Welcome back! If you’re just joining us, go back and read Part 1 first to see how building a storyline and handing off in Hybrid Pairing compares to traditional Play by Play and Color commentary.
Part 2: Bringing the Hype and Managing Vocal Energy
We talked about the role of what a caster does in Part 1 — they must communicate what is important, justify why the ‘what’ it is important, and do so in an entertaining manner. While the storyline is built over sentences, vocal energy is an instantaneous signal for the importance of the ongoing action or topic.
Vocal Energy with Play by Play and Color
We’ve already talked about how Play by Play and Color handle the storyline. During team fights Doa is responsible for the rising action, climax, and start of the falling action, whereas Monte handles the resolution and exposition. In the same way, Doa and Monte are cognizant of how their vocal energy signals the importance of the current action in relation to the storyline. Check out this clip below and listen to how the vocal energy signals importance:
- Doa (PBP) 0:00 — recognizes that it is the last team fight chance for Italy, so says that they need to force overtime (vocal energy rising). Two Italian players die (vocal energy climax) though the action continues and Italy gets return kills (vocal energy continues rising). Eventually the fight tips in Portugal’s favor (vocal energy falling) and Doa hands off
- Monte (Color) 0:30 — summarizes how Cerys’ early death was a major part of the fight (vocal energy climax) and summarizes what was given up by the defense for the next part of the match (vocal energy resolution)
Even though Carnifex on the Tracer lands a pulse bomb, Doa neither discusses it nor raises his vocal energy. Instead, he identifies the importance of Cerys’ death both in words and vocal energy. Monte’s vocal energy climax while discussing the early death from Cerys confirms its importance relative to the team fight.
Vocal Energy with Hybrid Pairing
Now listen to this clip of UberShouts and ZP listening again to how vocal energy signals importance:
- UberShouts (PBP) 0:00 — the fight is approaching the end and he discusses how Taimou needs to run away and starts to escape (vocal energy falling). However, Deartn chases Taimou (vocal energy rising) and Taimou narrowly is staying alive (vocal energy climax) before getting swatted off the edge (vocal energy falling)
- ZP (Color) 0:14 — comments on the fancy footwork to wrap up the last action of the almost escape (vocal climax). Then suddenly his vocal energy falls as he discusses how Kynel’s de-mech of Jasper is important for the next fight. He then sets the stakes (vocal energy rising) of the next fight being the last chance for Finland.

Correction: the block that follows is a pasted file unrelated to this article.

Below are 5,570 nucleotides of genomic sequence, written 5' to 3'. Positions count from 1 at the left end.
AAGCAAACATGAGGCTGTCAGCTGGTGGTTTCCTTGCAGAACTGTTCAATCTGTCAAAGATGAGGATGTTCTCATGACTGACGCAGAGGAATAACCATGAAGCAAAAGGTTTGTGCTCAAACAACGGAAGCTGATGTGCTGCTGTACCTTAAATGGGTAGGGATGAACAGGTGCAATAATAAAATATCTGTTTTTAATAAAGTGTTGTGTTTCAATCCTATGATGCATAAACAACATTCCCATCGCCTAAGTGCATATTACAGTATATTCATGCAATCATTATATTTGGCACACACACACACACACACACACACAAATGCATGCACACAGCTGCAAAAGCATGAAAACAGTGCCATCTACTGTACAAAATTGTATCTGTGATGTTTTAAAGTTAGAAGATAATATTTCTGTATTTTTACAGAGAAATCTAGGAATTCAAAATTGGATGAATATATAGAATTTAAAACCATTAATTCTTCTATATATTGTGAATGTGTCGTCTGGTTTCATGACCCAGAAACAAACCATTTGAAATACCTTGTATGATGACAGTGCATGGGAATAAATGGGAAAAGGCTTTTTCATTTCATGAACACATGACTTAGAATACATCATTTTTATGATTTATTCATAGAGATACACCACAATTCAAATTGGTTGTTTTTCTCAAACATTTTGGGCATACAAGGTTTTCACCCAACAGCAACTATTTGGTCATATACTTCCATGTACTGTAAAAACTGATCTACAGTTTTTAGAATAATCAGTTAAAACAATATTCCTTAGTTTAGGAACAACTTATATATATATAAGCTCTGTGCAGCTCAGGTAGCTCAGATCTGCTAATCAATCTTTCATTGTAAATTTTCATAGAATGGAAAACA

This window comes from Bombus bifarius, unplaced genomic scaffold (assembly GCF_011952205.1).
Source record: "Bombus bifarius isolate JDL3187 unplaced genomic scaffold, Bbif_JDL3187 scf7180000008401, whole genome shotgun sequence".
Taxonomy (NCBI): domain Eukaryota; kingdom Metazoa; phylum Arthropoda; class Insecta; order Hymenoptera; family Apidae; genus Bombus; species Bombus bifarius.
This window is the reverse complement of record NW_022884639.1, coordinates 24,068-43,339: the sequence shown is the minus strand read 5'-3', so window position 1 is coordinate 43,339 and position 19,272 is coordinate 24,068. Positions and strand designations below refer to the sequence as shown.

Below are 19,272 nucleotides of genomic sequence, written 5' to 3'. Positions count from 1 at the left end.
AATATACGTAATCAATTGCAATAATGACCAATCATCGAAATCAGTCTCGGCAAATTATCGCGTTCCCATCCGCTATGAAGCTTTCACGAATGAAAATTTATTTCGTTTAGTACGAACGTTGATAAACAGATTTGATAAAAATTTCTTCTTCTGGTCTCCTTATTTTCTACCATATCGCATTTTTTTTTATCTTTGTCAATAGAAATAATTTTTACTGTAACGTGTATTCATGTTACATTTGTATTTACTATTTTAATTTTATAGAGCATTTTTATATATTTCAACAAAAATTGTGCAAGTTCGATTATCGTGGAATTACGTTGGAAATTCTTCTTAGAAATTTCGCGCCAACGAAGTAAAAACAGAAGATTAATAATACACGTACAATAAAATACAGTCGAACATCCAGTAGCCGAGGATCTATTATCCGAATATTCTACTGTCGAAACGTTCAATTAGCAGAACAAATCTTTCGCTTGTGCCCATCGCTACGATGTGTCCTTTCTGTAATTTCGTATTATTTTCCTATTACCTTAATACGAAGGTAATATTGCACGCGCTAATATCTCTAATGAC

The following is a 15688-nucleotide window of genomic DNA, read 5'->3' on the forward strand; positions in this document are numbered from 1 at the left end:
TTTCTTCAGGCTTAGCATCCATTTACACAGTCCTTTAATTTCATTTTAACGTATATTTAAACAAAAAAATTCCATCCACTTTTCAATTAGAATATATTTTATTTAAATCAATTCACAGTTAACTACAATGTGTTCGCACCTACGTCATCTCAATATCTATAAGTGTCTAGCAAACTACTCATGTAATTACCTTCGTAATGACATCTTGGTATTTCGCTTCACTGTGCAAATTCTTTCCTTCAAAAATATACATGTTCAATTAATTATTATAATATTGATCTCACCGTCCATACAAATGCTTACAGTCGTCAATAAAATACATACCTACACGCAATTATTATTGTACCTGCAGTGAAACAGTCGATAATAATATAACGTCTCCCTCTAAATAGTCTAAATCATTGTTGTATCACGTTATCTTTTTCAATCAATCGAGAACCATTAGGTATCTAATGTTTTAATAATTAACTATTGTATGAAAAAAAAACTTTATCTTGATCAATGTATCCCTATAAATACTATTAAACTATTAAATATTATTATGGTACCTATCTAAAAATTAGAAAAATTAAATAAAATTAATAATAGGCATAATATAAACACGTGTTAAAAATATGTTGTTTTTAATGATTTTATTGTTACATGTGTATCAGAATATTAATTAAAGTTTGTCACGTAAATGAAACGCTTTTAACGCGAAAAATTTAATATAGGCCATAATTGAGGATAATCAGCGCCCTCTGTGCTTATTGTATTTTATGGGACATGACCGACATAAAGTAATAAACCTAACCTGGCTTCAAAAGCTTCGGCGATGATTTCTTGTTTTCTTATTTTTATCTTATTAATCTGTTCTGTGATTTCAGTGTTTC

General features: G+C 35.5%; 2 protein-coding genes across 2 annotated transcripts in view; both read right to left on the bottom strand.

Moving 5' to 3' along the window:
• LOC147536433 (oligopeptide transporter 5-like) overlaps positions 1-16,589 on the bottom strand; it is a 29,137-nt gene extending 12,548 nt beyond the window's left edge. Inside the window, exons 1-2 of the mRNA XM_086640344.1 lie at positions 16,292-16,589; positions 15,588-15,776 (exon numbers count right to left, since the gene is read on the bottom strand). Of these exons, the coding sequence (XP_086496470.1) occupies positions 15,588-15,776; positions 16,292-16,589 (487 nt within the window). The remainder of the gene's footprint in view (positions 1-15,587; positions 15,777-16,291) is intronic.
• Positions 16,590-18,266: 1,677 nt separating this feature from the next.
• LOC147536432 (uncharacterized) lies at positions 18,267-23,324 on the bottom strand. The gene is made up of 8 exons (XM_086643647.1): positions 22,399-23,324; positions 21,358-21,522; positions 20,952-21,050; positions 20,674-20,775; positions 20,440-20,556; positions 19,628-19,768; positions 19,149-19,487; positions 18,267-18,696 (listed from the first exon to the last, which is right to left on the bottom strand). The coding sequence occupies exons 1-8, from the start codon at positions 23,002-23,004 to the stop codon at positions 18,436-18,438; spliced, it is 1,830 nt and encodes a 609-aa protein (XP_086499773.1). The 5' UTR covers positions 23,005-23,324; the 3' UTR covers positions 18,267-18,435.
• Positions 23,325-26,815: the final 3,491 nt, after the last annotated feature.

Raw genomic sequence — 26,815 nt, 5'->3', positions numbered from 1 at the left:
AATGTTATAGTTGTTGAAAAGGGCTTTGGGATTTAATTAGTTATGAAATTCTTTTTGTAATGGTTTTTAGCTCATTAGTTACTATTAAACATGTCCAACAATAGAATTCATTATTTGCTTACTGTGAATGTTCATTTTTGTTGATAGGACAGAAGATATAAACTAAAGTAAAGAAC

- UberShouts (PBP) 0:27 — begins the play-by-play again (vocal energy rising)
In Hybrid Pairing the vocal energy is still used to signal importance, but of course sounds different due to the fluid roles. What is so great here is how UberShouts and ZP are able to have vocal energy continuity, which stems from their compatible interpretation of storyline as discussed in Part 1.
When vocal energy has no rise or fall
I want to also point out that absolute vocal energy has not been a discussion point. This is intentional. Importance is signaled by the difference in vocal energy, not the absolute. In the above clips, UberShouts and ZP operate at a higher baseline versus Doa and Monte. This does not mean one is better than the other necessarily because both duos are able to use vocal energy variance to tell us what is important. But what happens when there is no variance? For this, we’ll look at an example from OGN’s Apex Season 3 Finals. While you’re watching, listen to the vocal energy for what is important:
Through the entire 45 seconds, there is not much variation other than all three casters yelling during Zunba’s double kill (which just sounds messy, but at least tells us the importance). For everything else, the play by play vocal energy remains the same for all of the following events:
- Fissure’s double kill response
- Rascal EMP
- Void’s self-destruct for one kill
- Miro’s kill / zone control
- Ryujehong’s Transcendence
- Final kills by Esca and Gido
This lack of variation makes it really hard to tell which play is actually important. Even after the game is over, the color commentary continues at a similarly high vocal energy while the hype electronic music plays in the background. When do you take a breath even as a spectator?
While I do respect the production, crew, and casters for OGN’s Apex Overwatch tournament, the Season 3 finals felt exhausting to watch for this reason. In addition, there are a couple production points that I don’t agree with (cannot tell how close the payload is to finishing visually, switching from attacking to defending team mid-fight) but we’ll save that for another time.
Part 3 of this Hybrid Pairing exploration, Speaking to Enhance Understanding (coming soon)